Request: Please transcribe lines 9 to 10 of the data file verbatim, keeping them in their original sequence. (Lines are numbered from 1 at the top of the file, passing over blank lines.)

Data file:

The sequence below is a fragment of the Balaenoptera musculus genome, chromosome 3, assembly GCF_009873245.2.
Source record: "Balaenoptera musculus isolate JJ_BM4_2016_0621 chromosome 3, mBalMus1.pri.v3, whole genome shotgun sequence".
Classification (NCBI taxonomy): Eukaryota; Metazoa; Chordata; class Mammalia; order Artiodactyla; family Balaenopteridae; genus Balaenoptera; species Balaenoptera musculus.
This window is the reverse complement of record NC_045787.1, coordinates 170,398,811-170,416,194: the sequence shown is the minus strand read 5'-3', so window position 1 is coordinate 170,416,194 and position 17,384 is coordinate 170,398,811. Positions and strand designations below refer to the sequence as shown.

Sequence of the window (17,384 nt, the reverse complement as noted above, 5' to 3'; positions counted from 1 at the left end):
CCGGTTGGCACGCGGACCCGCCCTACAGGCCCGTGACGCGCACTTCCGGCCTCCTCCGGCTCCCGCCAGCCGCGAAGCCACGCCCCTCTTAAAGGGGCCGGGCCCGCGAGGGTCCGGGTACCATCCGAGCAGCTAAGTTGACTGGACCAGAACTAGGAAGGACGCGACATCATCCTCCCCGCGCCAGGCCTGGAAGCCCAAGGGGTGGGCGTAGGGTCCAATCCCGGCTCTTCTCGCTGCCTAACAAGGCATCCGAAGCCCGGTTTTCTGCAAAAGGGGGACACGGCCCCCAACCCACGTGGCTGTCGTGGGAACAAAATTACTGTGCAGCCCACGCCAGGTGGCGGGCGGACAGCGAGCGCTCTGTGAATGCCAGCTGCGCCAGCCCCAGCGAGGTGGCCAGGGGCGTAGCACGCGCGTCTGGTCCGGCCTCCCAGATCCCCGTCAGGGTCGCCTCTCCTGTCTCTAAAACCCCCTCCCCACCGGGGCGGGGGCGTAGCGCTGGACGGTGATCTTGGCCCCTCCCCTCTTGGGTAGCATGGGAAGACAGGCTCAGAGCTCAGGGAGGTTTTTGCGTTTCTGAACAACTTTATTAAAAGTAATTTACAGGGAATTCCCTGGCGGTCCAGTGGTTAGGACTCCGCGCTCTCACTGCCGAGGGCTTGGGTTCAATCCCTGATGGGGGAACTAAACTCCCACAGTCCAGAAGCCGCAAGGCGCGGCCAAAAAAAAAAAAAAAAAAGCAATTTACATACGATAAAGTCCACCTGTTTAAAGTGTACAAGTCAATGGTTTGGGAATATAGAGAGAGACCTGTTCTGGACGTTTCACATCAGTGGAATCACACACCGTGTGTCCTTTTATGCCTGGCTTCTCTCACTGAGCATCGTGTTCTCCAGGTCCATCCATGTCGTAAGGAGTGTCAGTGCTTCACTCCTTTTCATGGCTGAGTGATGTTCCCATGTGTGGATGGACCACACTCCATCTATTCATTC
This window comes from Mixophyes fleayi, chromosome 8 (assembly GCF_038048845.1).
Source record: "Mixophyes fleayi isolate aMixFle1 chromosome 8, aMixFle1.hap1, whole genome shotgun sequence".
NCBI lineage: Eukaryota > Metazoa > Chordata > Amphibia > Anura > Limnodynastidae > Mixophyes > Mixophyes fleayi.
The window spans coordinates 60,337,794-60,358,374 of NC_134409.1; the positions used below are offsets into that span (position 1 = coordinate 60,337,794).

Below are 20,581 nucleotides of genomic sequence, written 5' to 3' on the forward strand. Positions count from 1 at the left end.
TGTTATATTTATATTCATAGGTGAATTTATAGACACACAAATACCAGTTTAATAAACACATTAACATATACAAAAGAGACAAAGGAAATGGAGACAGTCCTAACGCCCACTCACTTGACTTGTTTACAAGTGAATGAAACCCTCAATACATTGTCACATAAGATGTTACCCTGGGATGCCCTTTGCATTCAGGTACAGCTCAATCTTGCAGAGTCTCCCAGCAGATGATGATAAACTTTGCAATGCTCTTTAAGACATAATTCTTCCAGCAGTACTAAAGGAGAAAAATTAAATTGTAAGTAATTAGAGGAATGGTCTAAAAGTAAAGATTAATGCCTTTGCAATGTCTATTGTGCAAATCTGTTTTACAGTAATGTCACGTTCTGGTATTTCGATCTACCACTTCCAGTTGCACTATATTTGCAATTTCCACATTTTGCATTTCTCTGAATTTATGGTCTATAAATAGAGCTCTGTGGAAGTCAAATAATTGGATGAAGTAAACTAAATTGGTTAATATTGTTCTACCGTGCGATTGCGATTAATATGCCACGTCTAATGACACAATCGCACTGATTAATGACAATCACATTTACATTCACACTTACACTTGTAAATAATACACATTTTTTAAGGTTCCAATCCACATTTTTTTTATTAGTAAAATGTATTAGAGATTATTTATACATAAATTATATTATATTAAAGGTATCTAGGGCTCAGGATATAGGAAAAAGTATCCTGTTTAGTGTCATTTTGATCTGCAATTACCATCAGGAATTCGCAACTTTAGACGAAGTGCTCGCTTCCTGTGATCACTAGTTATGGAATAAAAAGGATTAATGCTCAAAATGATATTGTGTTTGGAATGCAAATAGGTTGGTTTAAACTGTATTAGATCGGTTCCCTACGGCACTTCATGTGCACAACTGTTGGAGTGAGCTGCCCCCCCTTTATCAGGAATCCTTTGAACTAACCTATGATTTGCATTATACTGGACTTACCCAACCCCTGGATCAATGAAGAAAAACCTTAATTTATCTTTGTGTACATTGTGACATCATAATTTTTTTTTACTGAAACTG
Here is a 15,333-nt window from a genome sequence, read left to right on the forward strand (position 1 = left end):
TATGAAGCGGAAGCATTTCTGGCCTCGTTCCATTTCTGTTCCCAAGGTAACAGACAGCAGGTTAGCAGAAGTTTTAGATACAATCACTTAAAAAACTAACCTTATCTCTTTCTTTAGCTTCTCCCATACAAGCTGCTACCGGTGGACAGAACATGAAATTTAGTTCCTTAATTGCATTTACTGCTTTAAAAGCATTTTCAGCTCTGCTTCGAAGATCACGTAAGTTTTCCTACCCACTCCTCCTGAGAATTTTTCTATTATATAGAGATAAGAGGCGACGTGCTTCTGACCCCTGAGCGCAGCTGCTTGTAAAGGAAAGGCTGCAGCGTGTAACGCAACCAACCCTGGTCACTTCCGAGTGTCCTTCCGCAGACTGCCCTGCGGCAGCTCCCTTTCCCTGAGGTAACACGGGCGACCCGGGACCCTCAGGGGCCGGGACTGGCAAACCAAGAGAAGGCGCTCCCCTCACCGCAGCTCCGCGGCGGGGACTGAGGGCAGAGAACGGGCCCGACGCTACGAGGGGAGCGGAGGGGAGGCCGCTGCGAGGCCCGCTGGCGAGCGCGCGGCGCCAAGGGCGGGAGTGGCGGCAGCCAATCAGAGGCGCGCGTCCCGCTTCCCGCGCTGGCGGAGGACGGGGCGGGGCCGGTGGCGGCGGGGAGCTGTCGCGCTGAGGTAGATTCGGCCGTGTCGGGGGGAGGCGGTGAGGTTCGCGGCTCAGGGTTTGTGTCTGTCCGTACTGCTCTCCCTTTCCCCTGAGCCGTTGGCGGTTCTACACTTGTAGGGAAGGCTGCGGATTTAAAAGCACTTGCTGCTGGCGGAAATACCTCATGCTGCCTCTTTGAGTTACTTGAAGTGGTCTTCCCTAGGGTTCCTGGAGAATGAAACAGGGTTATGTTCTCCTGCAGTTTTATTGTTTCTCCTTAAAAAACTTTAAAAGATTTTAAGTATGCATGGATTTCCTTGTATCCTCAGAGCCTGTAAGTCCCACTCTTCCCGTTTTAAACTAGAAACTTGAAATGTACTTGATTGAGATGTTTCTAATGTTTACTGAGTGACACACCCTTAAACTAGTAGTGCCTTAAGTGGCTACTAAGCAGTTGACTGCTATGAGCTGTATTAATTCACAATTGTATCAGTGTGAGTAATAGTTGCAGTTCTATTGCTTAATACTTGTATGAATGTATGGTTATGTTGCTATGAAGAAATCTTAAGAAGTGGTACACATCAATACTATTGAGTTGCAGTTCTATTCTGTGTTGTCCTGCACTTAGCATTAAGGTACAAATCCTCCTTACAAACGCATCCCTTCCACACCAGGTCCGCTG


NCBI lineage: Eukaryota > Metazoa > Chordata > Amphibia > Anura > Limnodynastidae > Mixophyes > Mixophyes fleayi.
The window spans coordinates 60,337,794-60,358,374 of NC_134409.1; the positions used below are offsets into that span (position 1 = coordinate 60,337,794).